The music blogsphere is all a twitter having a good laugh at slotMusic, this month's savior of the recording industry. Once again, this is an idea so silly, so outdated (not to mention they've already tried, and failed, at selling music on a memory card once before,) and so clueless that any half interested school kid could tell you why this isn't going to work.
Since I've already missed the first wave of specific slotMusic bashing, and since I'm getting tired of making a post every couple of months outlining all the same reasons whatever new thing big content is trying to roll out is going to fail, I'm going for a more general approach to this post. I feel pretty confident these rules apply to slotMusic or the next download store or whatever else they want to cook up.
So here they are, in a rough order of importance:
1. Your music must be iPod compatible. While other mp3 players are making inroads, the iPod is still the market leader and probably will be for a long time. Tying files with non-Apple compatible DRM or making the files much more difficult to transfer to an iPod than pushing one button is an almost certain trip to the dustbin of history.
2. You are competing with free.The big companies see Apple's .99 cents per track/$9.99 an album as a good starting point, but the truth is, it's pretty much the end of the line. When it's as easy (if not easier) to find an unauthorized free download for a vast majority of the music out there as it is to actually buy it, the closer you are getting to free, the more likely you are to have people turn to legit music services rather than blogs or torrents.
3. Convenience is key. Music blogs don't require the use of a convoluted download manager. Most torrents have files properly tagged and organized. Both bring the music straight to your desktop, ready to load on the mp3 player of your choosing, without having to leave the house. A surprising number of the legal download services I've used miss one or more of these things. When you make people work for something they've already paid for, it tends to push them back to the people offering it as they want it, for free.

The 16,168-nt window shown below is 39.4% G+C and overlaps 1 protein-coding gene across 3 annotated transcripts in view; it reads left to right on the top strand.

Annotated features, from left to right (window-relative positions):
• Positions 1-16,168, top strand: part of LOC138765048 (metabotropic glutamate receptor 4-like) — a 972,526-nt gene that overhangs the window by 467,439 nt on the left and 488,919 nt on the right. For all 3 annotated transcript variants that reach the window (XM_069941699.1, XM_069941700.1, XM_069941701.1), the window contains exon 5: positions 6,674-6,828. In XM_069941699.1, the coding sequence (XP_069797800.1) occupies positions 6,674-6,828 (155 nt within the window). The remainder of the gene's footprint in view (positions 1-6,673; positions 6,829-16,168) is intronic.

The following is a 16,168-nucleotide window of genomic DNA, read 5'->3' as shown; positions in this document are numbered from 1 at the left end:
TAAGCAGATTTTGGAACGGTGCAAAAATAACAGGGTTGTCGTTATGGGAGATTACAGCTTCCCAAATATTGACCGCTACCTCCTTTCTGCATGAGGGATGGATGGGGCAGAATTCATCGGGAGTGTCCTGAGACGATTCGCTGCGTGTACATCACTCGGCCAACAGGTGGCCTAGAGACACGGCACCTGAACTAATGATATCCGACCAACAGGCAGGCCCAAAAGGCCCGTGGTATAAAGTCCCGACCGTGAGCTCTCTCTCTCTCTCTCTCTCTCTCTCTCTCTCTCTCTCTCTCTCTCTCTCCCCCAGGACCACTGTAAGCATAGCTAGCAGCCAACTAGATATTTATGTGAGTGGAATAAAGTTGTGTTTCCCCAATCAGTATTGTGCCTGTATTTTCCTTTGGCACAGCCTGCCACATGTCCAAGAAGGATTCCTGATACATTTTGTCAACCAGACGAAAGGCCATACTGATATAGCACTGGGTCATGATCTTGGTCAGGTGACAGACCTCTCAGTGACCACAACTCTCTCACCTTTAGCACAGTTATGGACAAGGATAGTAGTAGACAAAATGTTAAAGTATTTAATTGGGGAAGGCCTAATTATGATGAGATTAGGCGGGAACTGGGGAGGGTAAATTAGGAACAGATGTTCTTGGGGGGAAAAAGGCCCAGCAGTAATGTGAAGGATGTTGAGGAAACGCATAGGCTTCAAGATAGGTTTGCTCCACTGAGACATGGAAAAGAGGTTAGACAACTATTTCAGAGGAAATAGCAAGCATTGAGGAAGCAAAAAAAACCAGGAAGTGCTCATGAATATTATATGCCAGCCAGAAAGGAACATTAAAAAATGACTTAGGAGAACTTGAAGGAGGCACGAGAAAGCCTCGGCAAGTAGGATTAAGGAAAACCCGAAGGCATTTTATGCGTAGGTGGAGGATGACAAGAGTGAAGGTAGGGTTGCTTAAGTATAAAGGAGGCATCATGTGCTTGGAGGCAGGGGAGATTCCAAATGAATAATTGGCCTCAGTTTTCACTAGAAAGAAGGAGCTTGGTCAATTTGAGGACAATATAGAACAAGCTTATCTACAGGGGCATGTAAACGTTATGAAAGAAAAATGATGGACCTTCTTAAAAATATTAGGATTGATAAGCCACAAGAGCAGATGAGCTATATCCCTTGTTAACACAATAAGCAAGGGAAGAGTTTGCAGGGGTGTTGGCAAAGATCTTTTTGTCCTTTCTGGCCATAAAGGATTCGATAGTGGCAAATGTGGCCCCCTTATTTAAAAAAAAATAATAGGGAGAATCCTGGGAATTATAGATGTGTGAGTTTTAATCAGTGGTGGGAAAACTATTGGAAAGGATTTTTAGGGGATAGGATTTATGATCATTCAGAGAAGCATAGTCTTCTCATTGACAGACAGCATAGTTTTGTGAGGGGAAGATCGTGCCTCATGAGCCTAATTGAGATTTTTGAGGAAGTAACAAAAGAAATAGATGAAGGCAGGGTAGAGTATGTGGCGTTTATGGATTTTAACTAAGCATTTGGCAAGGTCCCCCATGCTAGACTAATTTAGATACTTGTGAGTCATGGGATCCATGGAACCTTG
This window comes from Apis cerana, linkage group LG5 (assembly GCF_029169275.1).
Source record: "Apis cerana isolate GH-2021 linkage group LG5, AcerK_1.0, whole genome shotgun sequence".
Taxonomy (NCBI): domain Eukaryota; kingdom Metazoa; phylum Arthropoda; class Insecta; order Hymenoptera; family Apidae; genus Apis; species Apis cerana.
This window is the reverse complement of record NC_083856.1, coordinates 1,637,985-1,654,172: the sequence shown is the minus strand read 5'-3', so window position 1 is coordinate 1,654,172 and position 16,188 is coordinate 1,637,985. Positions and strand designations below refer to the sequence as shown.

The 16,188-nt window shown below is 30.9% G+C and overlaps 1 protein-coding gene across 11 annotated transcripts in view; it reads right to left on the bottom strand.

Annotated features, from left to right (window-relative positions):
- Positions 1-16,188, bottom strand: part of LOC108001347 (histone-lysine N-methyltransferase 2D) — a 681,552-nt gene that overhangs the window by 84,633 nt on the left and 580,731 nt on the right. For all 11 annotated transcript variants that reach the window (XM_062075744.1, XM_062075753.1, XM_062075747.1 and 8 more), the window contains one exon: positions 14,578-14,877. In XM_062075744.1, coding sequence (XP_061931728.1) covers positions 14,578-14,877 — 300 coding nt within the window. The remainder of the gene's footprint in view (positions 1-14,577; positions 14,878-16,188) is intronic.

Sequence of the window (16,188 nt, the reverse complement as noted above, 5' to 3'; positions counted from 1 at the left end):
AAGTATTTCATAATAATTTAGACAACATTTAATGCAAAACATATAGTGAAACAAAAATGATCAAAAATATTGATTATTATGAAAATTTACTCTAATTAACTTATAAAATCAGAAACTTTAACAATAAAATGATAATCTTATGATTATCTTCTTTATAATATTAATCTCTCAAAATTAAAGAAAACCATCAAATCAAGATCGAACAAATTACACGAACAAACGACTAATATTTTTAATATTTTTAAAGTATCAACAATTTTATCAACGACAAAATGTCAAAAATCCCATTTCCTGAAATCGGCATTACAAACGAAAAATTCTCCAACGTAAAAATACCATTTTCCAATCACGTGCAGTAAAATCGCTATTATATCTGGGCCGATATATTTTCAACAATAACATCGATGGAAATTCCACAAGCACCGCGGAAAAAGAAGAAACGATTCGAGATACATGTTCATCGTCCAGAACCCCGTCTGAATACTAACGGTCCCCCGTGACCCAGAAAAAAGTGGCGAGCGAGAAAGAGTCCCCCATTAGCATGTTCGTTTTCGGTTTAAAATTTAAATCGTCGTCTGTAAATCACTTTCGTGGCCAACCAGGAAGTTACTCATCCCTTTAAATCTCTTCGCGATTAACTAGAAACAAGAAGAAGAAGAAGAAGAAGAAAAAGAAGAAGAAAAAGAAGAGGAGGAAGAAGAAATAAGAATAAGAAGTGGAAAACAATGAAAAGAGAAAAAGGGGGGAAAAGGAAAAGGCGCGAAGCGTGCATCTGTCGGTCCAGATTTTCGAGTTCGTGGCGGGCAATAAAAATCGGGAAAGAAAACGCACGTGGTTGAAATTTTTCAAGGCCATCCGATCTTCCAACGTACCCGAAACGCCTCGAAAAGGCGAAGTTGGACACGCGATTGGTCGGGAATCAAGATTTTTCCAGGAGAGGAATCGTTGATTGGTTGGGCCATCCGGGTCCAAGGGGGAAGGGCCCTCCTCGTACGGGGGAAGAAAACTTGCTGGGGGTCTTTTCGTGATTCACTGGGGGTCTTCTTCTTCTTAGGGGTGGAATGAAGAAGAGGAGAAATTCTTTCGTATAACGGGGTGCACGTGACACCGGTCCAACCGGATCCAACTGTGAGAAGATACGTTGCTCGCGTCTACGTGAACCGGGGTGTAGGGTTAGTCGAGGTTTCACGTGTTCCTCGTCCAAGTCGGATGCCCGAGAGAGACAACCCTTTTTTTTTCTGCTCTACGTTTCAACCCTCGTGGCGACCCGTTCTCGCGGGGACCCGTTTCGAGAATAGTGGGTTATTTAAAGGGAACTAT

4. If you don't have it, they can't buy it. As much as I love eMusic, I don't see anyway a new music service could survive without the full support of the four major labels and a healthy selection of the biggest indies. The iTunes and Amazons of the world have conditioned customers to expect pretty much anything they want, when they want it. If you don't have it, they will find it elsewhere.
5. Physical media is dying. The problem isn't that customers want a shiny new format. They aren't asking for a successor to the CD. They don't want gimmicky memory cards and, once the trend/nostalgia dies down, they won't be buying vinyl. People don't want anything they have to go to the store for. They don't want anything taking up more space. Aside from a dwindling number of holdouts, people just don't want stuff. All they want is the music and it is entirely possible to have one without the other.
6. Less DRM, not more. Ahh, digital rights management. How those on the Internet do love to hate you. Well, that hatred (or at least awareness of what you ever are) is starting to spill over from a small, but vocal, group of people to a more mainstream consumer. (See the Spore backlash on Amazon for instance.) With Yahoo and Microsoft announcing shutdowns of their authentication servers, more people are experiencing the worst case scenario with DRM encoded files and vowing to have nothing to do with them in the future.
7. It's time for bitrates to go up. When the iTunes Music Store launched, the 128kbp was justified by the fact that it created smaller files and boadband was just starting to cut into dial-up's domination. Now that really isn't as much of an issue as the number of users still on dial-up is small. Consumers are also starting to expect higher quality, as the novelity factor of the format has worn off. Devices can store more in smaller packages. There's no reason not to take advantage of this.
8. If you are keeping up, you're falling behind. What I mean is this; look at the market leaders Apple and Amazon. They have a huge market share and I think people are mostly satisfied with the service those two provide. If you are doing less than what they are, you're already dead, but even if you are providing something similar, people are going to need a little more to convince them to check you out. Improving on any of the previous seven rules I've mentioned is a good start, but I'm talking about going above and beyond even that.
For a start, how about bringing album art back? Yes, I know some albums on the iTunes Music Store come with a digital booklet but I think there's plenty of potential to improve on what they've done and make it more common.
Then there's all the extra stuff they've been throwing in with CDs to try to make them more appealing. I'm talking about videos, ringtones, etc. Instead of seeing these things as additional profit centers, how about bundling them with albums, like they do with the physical CD? Give the consumer a little extra reason to buy the album from you (and DON'T raise the price.)
I could go on, but I think I've done enough of the music industry's work for them already today. So, these are my 8 Simple Rules for Selling Music in Today's Market. What do you think? Did I miss something? Am I crazy? Or is it already too late? (I'm still considering that last one as a very real possibility.) Drop a comment and let me know what you think.